China Nuts for ‘Net
It may be restricted and it may be censored, but Chinese youth are still nuts
for the ‘Net, so much so that the communist nation has opened its first
to treat Internet addiction
. According to AP, some 94 million Chinese have
access to the ‘Net, and for kids and teens, games and chat rooms rule
the roost—like here in America. Just as it’s hard to oppress people
who are armed, it’s also hard to subjugate people who are educated and
connected to each other and the world—like 94 million Chinese.
Microsoft vs. Spyware
Microsoft has released a major position
paper on spyware, supporting U.S. government efforts to pass anti-spyware
legislation. And of course, as you already know, Microsoft has a client side
anti-spyware tool already in place—at least in beta form. These efforts
are great, but I’d like to see what Longhorn has to offer in the way of
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Antitrust—the Good News
Microsoft announced that it’s off the hook for antitrust
violations against IBM. Redmond paid Big Blue $775 million to settle claims
relating to OS/2, which Microsoft co-authored and then killed, and SmartSuite,
which Lotus wrote and Office killed.
It’s ironic that IBM is getting paid
for antitrust when it was clearly the king of unfair competition back in the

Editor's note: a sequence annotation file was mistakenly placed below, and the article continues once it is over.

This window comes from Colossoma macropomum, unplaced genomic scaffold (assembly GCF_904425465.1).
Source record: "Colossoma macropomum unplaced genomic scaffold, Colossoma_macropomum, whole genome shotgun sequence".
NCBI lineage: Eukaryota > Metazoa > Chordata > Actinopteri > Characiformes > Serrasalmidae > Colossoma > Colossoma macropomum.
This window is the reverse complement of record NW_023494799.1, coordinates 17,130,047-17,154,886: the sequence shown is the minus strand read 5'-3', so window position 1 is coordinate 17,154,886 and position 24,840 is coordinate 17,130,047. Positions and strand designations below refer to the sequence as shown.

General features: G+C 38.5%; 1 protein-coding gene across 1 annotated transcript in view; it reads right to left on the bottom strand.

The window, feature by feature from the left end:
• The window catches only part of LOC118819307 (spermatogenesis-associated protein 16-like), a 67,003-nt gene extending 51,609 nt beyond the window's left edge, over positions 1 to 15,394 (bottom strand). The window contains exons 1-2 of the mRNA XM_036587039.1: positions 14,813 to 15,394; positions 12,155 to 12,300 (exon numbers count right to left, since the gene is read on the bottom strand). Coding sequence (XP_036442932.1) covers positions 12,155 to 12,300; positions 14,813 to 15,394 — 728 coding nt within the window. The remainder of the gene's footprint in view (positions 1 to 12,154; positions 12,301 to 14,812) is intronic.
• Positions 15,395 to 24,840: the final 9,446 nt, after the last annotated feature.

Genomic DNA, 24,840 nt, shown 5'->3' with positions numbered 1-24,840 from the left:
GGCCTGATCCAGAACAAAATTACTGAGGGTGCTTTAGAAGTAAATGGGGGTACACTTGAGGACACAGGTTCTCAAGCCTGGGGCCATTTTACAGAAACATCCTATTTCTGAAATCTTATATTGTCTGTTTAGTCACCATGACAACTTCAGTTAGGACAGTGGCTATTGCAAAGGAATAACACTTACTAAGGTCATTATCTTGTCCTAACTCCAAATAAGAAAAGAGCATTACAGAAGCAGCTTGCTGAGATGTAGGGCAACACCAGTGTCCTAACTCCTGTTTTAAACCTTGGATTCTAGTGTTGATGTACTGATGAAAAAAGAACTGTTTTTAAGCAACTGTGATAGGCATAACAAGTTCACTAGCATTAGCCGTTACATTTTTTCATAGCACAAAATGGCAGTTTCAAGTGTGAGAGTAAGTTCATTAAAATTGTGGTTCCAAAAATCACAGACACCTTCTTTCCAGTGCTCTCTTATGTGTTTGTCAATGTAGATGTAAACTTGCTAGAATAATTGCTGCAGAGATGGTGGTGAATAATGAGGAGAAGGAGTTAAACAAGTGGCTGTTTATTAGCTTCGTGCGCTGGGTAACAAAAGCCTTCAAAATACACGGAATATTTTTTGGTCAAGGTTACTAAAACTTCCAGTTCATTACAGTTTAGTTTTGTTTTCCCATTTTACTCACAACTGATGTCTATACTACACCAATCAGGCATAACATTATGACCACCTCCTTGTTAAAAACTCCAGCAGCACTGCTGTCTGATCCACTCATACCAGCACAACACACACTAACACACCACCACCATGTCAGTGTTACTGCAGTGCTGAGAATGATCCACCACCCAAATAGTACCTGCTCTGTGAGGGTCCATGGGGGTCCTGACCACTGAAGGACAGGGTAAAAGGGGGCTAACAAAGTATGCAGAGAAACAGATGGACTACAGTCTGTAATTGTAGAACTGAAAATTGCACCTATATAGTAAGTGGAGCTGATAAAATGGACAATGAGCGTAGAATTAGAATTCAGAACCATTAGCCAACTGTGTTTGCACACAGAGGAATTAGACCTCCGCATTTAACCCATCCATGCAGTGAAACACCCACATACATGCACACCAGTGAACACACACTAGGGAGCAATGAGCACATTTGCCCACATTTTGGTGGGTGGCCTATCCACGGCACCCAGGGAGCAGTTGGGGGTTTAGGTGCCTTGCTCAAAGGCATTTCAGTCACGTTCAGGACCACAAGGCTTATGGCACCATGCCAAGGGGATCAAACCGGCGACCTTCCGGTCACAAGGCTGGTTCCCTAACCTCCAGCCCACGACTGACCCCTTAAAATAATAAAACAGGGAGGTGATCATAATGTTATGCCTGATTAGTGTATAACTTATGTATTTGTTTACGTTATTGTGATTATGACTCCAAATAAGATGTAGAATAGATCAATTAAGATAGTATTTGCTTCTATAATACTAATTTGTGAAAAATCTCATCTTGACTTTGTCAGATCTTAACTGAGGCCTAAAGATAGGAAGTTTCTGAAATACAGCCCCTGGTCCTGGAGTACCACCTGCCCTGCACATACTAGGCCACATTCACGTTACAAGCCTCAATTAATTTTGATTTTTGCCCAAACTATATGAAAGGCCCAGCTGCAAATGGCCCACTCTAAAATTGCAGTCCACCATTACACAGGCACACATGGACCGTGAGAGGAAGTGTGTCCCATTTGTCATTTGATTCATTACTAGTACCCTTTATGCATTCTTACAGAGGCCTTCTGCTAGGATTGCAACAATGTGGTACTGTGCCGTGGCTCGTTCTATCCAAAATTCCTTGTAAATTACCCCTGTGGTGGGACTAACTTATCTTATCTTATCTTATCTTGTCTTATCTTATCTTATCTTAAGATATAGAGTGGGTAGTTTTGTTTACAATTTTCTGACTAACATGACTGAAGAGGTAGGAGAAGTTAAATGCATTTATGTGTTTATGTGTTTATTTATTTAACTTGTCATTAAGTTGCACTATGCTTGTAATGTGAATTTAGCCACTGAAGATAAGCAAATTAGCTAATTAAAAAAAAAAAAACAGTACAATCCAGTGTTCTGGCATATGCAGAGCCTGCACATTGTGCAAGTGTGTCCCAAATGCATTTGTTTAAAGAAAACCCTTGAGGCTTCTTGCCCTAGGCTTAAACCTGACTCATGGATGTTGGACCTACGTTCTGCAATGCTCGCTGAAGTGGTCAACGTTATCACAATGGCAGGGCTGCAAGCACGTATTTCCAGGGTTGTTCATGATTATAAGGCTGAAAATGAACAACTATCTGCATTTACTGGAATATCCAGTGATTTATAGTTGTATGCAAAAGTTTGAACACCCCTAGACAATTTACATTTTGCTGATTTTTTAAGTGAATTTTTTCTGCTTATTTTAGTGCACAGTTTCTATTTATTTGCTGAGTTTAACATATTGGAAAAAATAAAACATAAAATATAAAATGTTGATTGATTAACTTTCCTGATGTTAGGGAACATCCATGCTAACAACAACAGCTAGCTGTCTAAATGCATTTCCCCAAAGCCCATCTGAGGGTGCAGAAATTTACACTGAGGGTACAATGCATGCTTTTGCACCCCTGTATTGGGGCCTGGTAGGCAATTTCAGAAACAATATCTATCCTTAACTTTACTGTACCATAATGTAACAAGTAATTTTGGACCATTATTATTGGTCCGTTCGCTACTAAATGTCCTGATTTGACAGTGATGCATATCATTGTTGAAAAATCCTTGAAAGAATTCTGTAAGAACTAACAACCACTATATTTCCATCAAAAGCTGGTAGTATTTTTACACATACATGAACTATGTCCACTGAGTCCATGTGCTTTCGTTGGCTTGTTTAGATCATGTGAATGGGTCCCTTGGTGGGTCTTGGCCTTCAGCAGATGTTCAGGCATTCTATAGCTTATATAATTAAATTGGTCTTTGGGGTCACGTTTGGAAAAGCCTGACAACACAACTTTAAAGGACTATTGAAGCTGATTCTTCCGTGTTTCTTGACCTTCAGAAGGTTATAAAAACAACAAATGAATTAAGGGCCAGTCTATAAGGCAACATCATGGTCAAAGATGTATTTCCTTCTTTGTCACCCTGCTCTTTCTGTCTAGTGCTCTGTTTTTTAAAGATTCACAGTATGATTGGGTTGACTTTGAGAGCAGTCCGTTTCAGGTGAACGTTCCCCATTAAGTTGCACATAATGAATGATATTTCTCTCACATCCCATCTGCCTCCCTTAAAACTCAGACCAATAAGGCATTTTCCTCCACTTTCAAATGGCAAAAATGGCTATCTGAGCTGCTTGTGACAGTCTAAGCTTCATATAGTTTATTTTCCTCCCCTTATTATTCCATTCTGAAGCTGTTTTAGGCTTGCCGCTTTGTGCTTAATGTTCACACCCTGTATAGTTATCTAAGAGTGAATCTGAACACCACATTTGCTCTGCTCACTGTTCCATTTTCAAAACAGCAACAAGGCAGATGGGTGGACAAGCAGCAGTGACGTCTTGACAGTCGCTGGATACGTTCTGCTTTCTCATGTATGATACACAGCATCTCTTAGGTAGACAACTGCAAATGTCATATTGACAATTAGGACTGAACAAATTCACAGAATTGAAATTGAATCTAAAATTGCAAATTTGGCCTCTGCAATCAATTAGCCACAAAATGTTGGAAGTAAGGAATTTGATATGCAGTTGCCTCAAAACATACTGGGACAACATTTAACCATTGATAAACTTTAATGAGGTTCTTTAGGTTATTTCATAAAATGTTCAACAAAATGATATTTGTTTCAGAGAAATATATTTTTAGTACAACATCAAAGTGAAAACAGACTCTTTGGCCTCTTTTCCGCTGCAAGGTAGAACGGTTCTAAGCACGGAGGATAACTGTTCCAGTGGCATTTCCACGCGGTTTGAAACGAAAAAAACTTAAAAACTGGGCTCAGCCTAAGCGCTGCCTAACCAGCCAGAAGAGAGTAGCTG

day. And IBM tried a couple of proprietary shenanigans with OS/2 Extended Edition—but
the software wasn’t good enough to lock anyone in! Even more ironic, part
of the settlement includes giving IBM $75 million of Microsoft software!
Just as Microsoft got IBM off its back, pen computing has-been Go
jumped right on. The case is a lot like Caldera, which bought the rights
to a defunct product, DR-DOS, just so it could sue Microsoft. It won.
Founded in 1987 before computers were powerful enough to really handle handwriting,
Go was later sold to AT&T. Jerry Kaplan, Go’s founder and co-author
of Lotus Agenda, bought enough rights to Go earlier this year to sue Microsoft—just
as Ray Noorda of Caldera did.
The iPod’s Not That Cool!
I think the iPod is cool and all, but it’s still just a gizmo that plays
music downloaded from the Internet—certainly not worth dying over. But
Samuel Darran and Daryl Stephen wanted the unit so bad they stabbed
a 15-year-old boy twice in the back to get one. Can you say scumbags?
About the Author
Doug Barney is editor in chief of Redmond magazine and the VP, editorial director of Redmond Media Group.